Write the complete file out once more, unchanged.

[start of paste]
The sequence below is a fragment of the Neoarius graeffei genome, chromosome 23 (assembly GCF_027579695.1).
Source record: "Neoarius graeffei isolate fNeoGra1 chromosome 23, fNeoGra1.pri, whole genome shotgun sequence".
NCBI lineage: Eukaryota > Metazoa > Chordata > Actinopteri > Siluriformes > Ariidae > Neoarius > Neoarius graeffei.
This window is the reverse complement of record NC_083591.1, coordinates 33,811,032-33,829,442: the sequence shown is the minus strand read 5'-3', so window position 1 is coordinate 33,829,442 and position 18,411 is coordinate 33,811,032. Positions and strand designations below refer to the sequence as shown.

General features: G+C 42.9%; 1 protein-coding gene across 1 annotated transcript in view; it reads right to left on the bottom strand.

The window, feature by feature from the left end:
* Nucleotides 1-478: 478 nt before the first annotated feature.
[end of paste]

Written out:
The sequence below is a fragment of the Neoarius graeffei genome, chromosome 23 (assembly GCF_027579695.1).
Source record: "Neoarius graeffei isolate fNeoGra1 chromosome 23, fNeoGra1.pri, whole genome shotgun sequence".
NCBI lineage: Eukaryota > Metazoa > Chordata > Actinopteri > Siluriformes > Ariidae > Neoarius > Neoarius graeffei.
This window is the reverse complement of record NC_083591.1, coordinates 33,811,032-33,829,442: the sequence shown is the minus strand read 5'-3', so window position 1 is coordinate 33,829,442 and position 18,411 is coordinate 33,811,032. Positions and strand designations below refer to the sequence as shown.

General features: G+C 42.9%; 1 protein-coding gene across 1 annotated transcript in view; it reads right to left on the bottom strand.

The window, feature by feature from the left end:
* Nucleotides 1-478: 478 nt before the first annotated feature.